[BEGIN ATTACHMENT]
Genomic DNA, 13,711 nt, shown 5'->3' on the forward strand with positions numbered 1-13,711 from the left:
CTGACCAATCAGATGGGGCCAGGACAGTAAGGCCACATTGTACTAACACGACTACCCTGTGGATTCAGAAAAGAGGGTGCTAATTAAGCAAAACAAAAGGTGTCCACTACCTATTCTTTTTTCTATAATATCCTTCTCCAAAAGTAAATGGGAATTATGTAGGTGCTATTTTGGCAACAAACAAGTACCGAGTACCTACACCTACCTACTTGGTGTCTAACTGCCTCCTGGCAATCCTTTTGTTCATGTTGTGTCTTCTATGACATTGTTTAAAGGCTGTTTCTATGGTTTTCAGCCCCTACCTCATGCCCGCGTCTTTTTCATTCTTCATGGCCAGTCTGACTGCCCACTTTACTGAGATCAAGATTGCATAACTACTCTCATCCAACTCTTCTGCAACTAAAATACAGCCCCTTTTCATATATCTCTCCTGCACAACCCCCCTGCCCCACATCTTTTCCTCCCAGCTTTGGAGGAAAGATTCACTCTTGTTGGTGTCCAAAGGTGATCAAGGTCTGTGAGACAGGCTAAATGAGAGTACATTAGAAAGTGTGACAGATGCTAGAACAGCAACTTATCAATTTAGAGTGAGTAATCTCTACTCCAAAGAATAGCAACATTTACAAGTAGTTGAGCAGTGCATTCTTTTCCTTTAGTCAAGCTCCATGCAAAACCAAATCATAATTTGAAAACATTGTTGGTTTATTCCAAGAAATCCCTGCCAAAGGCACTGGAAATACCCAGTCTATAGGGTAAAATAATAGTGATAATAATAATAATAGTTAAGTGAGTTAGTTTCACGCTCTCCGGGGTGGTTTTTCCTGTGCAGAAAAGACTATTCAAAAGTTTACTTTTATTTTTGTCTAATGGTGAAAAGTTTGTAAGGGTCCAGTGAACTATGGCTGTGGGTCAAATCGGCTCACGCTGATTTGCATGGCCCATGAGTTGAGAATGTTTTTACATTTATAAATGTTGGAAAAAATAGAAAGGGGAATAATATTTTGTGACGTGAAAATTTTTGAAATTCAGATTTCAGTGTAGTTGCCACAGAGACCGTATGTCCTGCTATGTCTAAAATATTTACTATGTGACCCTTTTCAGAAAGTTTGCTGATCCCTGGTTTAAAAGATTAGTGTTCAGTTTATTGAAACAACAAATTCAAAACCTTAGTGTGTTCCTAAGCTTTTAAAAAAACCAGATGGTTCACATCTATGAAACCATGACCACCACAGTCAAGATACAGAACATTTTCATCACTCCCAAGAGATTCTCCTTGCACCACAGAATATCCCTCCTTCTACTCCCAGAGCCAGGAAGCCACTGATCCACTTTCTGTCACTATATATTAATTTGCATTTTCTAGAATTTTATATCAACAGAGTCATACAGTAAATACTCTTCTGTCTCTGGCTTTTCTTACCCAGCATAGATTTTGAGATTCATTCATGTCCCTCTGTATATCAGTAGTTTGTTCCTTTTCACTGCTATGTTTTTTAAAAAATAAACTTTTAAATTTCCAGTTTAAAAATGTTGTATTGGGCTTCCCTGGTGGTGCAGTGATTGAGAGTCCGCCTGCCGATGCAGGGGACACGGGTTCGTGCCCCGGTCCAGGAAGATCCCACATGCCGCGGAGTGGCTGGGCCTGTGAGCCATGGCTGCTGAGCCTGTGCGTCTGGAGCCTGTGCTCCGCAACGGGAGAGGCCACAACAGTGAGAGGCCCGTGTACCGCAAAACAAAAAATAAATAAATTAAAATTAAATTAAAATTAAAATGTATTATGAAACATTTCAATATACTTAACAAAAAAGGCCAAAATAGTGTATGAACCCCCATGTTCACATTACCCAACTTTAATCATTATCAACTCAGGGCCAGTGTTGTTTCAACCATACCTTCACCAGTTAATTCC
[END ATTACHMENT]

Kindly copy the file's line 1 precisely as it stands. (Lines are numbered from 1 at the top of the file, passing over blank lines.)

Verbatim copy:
Genomic DNA, 13,711 nt, shown 5'->3' on the forward strand with positions numbered 1-13,711 from the left: